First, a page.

Did you catch the epic Game of Thrones episode “The Long Night” last night?
If not, be warned…SPOILERS AHEAD
I couldn’t help watching this episode and thinking how it is an analogy for protecting one’s most critical assets in the digital age.
These are the cybersecurity concepts came to mind as I was watching the episode.
Defense in Depth
Armies outside a boobytrapped trench, outside the castle walls, manned by archers, and even more boobytrapped structures inside the castle walls.
Each defense taken in isolation has a weakness and can be overcome. When you stack them all together they become extremely formidable. Each defense raises the bar against the attacker.
Minimizing Attack Surface
It is easier to secure a smaller footprint. Minimizing the attack surface is often the easiest win in cybersecurity. With the literal “firewall” in the trenches around Winterfell, the army of the living basically eliminated the ground-based attack surface. Now granted even though the dead were able to breach that defense by piling up bodies, it is a great tactic in war and in cybersecurity.
If we can take inventory of what is accessible to the attacker, and eliminate any unneeded exposure points, we make the attacker’s job even more difficult. When going from zones of lower trust to higher trust (e.g. Internet to DMZ, DMZ to internal, guest wireless to internal), we should focus our efforts on eliminating all exposure points that are not necessary.
Root Cause Analysis
Do you ever feel like you are fighting fires? Like you slay a bunch of the dead then all of a sudden they are back up on their feet attacking you again?
We often spin our wheels addressing the symptoms of the real problem. Like being hyperfocused on a single vulnerability instead of addressing our patch management process. Like working to rebuild a user’s system when they will just get it reinfected because they still have admin privileges and like to click links. Like reinventing the incident response process again because we still haven’t taken the time to plan ahead of time.
Sometimes you need to slay your Night King to win the war. Stop hyperfocusing on the symptoms and start addressing the root cause.
Collaboration Wins Wars
Sometimes the only way to survive is to collaborate (even with your competitors) to defeat your common enemy. Threat and intelligence sharing really can make a difference.
Are you operating in a silo or are you helping others in your industry, in your region? Are you just consuming threat and intelligence information or are you providing your own value to the community?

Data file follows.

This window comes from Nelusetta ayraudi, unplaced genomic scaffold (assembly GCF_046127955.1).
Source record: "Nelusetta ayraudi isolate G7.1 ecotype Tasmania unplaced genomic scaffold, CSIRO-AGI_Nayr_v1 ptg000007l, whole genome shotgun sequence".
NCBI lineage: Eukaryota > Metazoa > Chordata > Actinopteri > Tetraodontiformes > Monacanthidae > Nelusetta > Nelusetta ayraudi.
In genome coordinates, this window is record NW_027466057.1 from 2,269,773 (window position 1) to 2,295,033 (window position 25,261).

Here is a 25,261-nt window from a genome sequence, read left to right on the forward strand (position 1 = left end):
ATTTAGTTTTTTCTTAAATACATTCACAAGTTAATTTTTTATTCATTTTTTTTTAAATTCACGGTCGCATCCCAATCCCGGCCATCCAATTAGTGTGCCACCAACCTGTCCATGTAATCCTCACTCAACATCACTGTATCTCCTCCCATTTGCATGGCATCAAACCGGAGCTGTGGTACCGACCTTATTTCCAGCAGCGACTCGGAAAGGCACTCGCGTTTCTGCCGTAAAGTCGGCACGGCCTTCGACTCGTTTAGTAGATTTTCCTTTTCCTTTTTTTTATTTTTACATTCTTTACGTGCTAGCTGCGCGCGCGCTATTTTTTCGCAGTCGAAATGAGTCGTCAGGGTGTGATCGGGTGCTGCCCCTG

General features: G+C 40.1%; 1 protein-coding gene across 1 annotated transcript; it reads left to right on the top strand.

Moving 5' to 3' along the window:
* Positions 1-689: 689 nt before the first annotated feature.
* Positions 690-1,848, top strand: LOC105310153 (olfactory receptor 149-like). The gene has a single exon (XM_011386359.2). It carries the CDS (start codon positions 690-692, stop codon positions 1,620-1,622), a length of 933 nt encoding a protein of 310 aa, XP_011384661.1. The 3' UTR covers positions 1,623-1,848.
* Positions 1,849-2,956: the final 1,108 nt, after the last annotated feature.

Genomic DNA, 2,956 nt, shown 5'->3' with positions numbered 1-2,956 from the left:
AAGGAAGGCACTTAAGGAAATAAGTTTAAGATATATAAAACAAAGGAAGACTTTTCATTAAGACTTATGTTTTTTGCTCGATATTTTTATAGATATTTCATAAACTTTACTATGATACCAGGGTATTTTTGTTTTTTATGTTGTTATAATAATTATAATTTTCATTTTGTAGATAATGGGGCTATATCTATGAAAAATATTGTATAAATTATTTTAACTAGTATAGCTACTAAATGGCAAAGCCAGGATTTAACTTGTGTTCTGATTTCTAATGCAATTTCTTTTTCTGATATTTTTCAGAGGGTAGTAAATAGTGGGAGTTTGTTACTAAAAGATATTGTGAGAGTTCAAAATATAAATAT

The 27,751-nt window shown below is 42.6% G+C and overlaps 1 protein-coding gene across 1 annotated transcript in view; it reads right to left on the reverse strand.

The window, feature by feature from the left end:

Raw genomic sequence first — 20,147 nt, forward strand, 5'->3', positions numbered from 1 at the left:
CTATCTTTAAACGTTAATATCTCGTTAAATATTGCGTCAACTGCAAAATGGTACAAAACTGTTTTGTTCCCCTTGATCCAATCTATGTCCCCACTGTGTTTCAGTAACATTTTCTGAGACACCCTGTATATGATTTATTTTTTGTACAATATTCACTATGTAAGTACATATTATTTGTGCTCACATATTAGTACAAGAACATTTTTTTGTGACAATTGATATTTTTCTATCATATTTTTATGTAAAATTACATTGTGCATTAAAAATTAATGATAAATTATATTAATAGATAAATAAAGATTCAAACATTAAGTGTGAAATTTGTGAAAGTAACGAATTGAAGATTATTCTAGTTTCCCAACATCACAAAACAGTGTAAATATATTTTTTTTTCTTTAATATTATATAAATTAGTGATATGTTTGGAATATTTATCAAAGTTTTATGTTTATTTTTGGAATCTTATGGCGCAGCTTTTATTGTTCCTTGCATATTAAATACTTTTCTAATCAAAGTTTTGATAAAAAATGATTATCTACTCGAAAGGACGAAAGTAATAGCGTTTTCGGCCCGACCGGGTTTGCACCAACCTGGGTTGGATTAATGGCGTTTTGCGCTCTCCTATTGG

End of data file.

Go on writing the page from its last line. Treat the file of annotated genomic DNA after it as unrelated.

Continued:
I encourage you to find a way to contribute. We all have experience and boots-on-the-ground perspective of cyber warfare. Find your own story and provide your own value to the community.
We Need All The Men and Women We Can Get
Much like the onslaught of dead into Winterfell, the cybersecurity journey can seem like a never-ending battle against an ever-growing barrage of maliciousness that will lead to the inevitable breach. It is true that we lack the proper resources to protect our critical infrastructure and key resources. Just look at the 3 million person shortage in the cybersecurity profession worldwide. But if Arya Stark were on your security team, would you tell her that the battle is pointless? We need to bring our best minds together to defeat that which seems unbeatable.
We need to find our Samwell, our Arya, our Lyanna Mormont, our Bran, our Sir Jorah Mormont. We need our fighters and thinkers to stay the course and lift up our security during our dark days. We are all here to fulfill our purpose. What is your purpose?
We need all the men and women we can get in cybersecurity, because The Last War is ahead.
Prevent the Breach
I know what my purpose is. To provide highly valuable and actionable resources to IT and Security teams to prepare for the cyber war ahead. I’d like to invite you to join my training program that starts May 22nd. More information here.
To your success,
Geoff Wilson is CEO and Security Pro Coach at Go Security Pro. Geoff helps companies with complex cybersecurity obligations create momentum around a simple, prioritized plan that supports the business goals. Geoff has a Master of Information Security from Carnegie Mellon University and a Computer Science degree from the University of Oklahoma. He taught a graduate-level Information Security course at the University of Oklahoma for four years. Geoff is a published author, has worked with the National Security Agency, has consulted with the Executive Office of the President, and has been in Information Security for 17 years.